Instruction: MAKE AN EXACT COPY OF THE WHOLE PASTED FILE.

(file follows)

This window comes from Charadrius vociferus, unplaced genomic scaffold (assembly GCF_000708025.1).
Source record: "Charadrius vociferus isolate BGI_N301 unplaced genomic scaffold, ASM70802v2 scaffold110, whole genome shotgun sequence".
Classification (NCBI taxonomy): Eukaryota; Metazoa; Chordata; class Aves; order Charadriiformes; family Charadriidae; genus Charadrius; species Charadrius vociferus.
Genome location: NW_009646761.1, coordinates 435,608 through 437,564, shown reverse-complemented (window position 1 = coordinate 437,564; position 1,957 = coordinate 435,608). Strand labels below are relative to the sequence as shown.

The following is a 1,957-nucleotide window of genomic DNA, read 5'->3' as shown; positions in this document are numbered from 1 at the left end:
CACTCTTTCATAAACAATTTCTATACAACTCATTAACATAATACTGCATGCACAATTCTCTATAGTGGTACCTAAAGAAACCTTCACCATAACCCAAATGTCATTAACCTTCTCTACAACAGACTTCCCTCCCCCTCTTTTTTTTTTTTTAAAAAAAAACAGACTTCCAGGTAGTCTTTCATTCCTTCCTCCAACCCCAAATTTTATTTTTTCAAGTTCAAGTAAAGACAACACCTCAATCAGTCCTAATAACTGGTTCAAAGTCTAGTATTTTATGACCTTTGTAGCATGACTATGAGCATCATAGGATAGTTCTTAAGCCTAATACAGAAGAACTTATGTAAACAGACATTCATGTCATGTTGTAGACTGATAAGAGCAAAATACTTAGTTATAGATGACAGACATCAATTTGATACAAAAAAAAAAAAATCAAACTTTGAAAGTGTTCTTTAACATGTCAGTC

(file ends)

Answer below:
This window comes from Charadrius vociferus, unplaced genomic scaffold (assembly GCF_000708025.1).
Source record: "Charadrius vociferus isolate BGI_N301 unplaced genomic scaffold, ASM70802v2 scaffold110, whole genome shotgun sequence".
Classification (NCBI taxonomy): Eukaryota; Metazoa; Chordata; class Aves; order Charadriiformes; family Charadriidae; genus Charadrius; species Charadrius vociferus.
Genome location: NW_009646761.1, coordinates 435,608 through 437,564, shown reverse-complemented (window position 1 = coordinate 437,564; position 1,957 = coordinate 435,608). Strand labels below are relative to the sequence as shown.

The following is a 1,957-nucleotide window of genomic DNA, read 5'->3' as shown; positions in this document are numbered from 1 at the left end:
CACTCTTTCATAAACAATTTCTATACAACTCATTAACATAATACTGCATGCACAATTCTCTATAGTGGTACCTAAAGAAACCTTCACCATAACCCAAATGTCATTAACCTTCTCTACAACAGACTTCCCTCCCCCTCTTTTTTTTTTTTTAAAAAAAAACAGACTTCCAGGTAGTCTTTCATTCCTTCCTCCAACCCCAAATTTTATTTTTTCAAGTTCAAGTAAAGACAACACCTCAATCAGTCCTAATAACTGGTTCAAAGTCTAGTATTTTATGACCTTTGTAGCATGACTATGAGCATCATAGGATAGTTCTTAAGCCTAATACAGAAGAACTTATGTAAACAGACATTCATGTCATGTTGTAGACTGATAAGAGCAAAATACTTAGTTATAGATGACAGACATCAATTTGATACAAAAAAAAAAAAATCAAACTTTGAAAGTGTTCTTTAACATGTCAGTC